Back to Press Releases New Studies Confirm Pump Therapy Improves Control In Pediatric Patients

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Medtronic Reports New Studies Confirming That Pump Therapy Improves Blood Sugar Control In Pediatric Diabetes Patients

Insulin pump therapy improves A1C levels in three pediatric studies presented at American Diabetes Association annual meeting

MINNEAPOLIS – June 13, 2005 – Medtronic, Inc. (NYSE: MDT) today reported that three new studies demonstrate the value of insulin pump therapy in lowering A1C levels in pediatric type 1 diabetes patients. An A1C test measures average blood sugar (glucose) control over a three-month period and is an indicator of good health. Maintaining A1C levels below 7 percent can delay or prevent diabetes-related complications, including coma, blindness, kidney failure, amputation, impotence and heart disease. Reducing A1C levels just 1 percent, which can be achieved using an insulin pump, can result in diabetes complication rates dropping by more than 25 percent.

The worldwide body of scientific evidence continues to grow for pediatric patients using insulin pump therapy. Three new studies presented at the 65th Annual Scientific Sessions of the American Diabetes Association support pump use in pediatric patients and highlight the following benefits: (1) patients on pump therapy display sustained improvement in A1C levels over a three year period; (2) pump therapy is a safe and effective alternative to twice-a-day insulin injections (long-acting insulin NPH and short-acting insulin Humalog); and (3) using an insulin pump to deliver extra insulin more than five times a day is associated with improved A1C levels, with pump use also associated with low incidences of severe high and low blood sugar fluctuations and hospitalization.

ADA Abstract #2770-PO: Pediatric Patients Sustain Significant Improvement in A1C Levels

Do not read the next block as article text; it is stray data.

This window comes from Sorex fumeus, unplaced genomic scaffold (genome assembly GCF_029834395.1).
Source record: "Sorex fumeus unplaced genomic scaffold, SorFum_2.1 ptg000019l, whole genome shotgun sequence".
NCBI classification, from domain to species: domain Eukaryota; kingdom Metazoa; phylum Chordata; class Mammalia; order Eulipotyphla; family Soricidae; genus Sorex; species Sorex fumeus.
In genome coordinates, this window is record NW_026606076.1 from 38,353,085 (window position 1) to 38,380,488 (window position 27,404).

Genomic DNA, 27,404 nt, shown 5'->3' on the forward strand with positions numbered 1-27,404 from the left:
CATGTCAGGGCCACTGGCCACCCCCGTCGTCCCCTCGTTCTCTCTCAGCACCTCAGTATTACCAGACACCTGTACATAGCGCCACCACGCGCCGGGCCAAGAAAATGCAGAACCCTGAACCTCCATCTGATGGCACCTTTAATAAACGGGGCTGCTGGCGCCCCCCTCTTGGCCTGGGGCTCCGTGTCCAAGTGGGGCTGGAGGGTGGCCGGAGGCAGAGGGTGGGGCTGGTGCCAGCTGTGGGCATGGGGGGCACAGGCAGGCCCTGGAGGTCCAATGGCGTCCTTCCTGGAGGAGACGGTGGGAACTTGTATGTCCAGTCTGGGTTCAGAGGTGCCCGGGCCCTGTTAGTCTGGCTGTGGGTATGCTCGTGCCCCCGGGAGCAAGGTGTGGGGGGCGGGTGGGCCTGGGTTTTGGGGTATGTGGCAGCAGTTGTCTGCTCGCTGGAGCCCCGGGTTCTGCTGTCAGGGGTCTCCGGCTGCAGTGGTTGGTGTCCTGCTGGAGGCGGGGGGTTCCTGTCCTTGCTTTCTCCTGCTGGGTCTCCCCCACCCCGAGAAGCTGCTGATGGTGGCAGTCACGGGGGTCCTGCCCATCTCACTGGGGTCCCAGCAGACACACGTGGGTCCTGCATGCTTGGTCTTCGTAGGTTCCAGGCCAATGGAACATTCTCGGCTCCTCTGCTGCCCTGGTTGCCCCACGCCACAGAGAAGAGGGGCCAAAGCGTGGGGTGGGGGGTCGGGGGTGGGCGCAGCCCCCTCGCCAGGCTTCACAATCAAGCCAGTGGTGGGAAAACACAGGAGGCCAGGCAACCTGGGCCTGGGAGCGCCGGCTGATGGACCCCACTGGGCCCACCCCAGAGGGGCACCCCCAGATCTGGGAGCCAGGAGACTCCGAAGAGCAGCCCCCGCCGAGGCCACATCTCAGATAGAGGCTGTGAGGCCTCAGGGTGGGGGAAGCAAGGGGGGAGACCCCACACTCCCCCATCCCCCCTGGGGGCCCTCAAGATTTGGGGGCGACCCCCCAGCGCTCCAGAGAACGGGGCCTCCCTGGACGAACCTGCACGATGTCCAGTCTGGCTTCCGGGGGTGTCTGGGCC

In the study, "Sustained Improvements in Hemoglobin A1C During Long-Term Treatment With Continuous Subcutaneous Insulin Infusion (CSII) in Pediatric Patients," 102 type 1 diabetes patients (mean age 12.4 years, range 2.8 to 21 years) using insulin pump therapy sustained significant improvements in A1C levels for up to three years, as compared to A1C levels prior to pump use. At the final study evaluation, 75 percent of patients had a lower A1C level than they had prior to beginning pump therapy. The mean duration of pump use was 2.3 years for patients in the study.

ADA Abstract #2764-PO: Insulin Pump Therapy is Safe and Effective
The study, "Insulin Pump Therapy in Young Children Ages 2-7 Years With Type 1 Diabetes," followed 27 patients (ages 2 to 7 years) over a two year period and found pump therapy to be a safe and effective alternative to twice a day insulin injections using NPH and Humalog insulins. When comparing pump therapy to twice a day injections, pump users experienced less sick days and reduced episodes of severe hypoglycemia (low blood sugar). In addition, A1C levels were significantly improved after patients switched to pump therapy.

ADA Abstract #1887-P: Multi-National Study Highlights Benefits of Pump Therapy